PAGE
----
An agronomic, economic and behavioral analysis of N application to cotton and wheat in post-Soviet Uzbekistan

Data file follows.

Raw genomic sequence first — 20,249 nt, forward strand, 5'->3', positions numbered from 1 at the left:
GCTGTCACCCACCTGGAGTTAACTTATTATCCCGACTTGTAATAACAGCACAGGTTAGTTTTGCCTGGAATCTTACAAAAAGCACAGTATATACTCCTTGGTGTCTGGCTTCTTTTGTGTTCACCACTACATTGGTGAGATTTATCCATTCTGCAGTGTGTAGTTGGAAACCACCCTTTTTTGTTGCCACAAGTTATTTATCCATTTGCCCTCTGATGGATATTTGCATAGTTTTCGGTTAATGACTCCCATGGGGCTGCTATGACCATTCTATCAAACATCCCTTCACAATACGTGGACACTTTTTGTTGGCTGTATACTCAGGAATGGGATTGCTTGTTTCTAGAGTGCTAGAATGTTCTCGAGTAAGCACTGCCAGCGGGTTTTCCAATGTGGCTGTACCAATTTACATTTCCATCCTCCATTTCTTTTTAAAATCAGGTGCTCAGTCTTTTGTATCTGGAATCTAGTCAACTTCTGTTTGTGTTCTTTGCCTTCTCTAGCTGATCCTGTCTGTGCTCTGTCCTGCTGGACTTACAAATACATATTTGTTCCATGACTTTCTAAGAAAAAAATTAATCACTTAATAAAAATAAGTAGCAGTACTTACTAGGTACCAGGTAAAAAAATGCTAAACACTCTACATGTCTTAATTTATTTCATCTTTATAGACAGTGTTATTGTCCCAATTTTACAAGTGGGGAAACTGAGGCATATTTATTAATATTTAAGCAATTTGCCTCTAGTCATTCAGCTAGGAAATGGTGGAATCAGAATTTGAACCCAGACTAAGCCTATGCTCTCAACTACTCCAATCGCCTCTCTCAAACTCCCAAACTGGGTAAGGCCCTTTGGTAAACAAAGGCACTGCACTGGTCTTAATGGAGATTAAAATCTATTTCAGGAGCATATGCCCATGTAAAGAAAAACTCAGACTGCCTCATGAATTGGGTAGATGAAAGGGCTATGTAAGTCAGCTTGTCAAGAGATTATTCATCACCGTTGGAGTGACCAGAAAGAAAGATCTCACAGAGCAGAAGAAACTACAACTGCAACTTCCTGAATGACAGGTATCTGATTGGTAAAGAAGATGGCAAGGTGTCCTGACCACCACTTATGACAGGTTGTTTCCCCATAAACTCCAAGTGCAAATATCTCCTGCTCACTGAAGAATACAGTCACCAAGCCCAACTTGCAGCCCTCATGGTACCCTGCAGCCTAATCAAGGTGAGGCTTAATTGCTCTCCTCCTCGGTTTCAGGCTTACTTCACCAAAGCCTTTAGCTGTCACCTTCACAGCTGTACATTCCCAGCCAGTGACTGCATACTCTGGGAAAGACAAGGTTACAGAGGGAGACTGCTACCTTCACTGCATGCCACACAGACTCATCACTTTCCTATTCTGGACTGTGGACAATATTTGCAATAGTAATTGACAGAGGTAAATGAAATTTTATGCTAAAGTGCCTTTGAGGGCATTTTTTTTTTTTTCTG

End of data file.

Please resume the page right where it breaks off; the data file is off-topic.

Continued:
Cotton and winter wheat play a vital role in Uzbek agriculture: the first crop is a vital component of the national export revenues, while the latter is key in achieving independence from grain imports. Due to these strategic roles in the national economy, both crops are part of the state procurement system and, hence, are subject to strict regulations imposed to ensure budget revenues and self-sufficiency. However, many factors cause the divergence of crop yields from their technically maximum levels. We analyzed those factors, which hamper achieving the optimum response to fertilizer applications. In a stepwise procedure, we (i) reviewed the technical and financial optimum yield responses of cotton and winter wheat production to fertilizer applications and (ii) analyzed the changes of fertilizer-to-product price ratios to shed light on the agronomic and economic performance of cotton and wheat in the post-Soviet agricultural system of Uzbekistan. The analysis combined data from long-term, historical yield and fertilizer responses, agronomic N-fertilizer response experiments, and socio-economic farm surveys. Quadratic yield-response functions were used to derive economic and technical optimum rates of N-fertilizer applications. Based on the parameterized function and fertilizer-to-product price ratios observed for 1996-2003, we analyzed the difference between recommended fertilization and economic optimum application rates. Results showed that under the state procurement system, Uzbek farmers may not necessarily tend to maximize the profits from their cotton and wheat production. The level of subsidies and the differential crop support by the state induce farmers to follow the official fertilizer recommendations to ensure that they fulfill the production targets even if it implies higher production costs. The present gaps between the officially recorded yields and those technically achievable given the agro-ecological conditions in Uzbekistan cannot be narrowed by only improving N-fertilizer management. It would require additional efforts to improve cotton and wheat yields.
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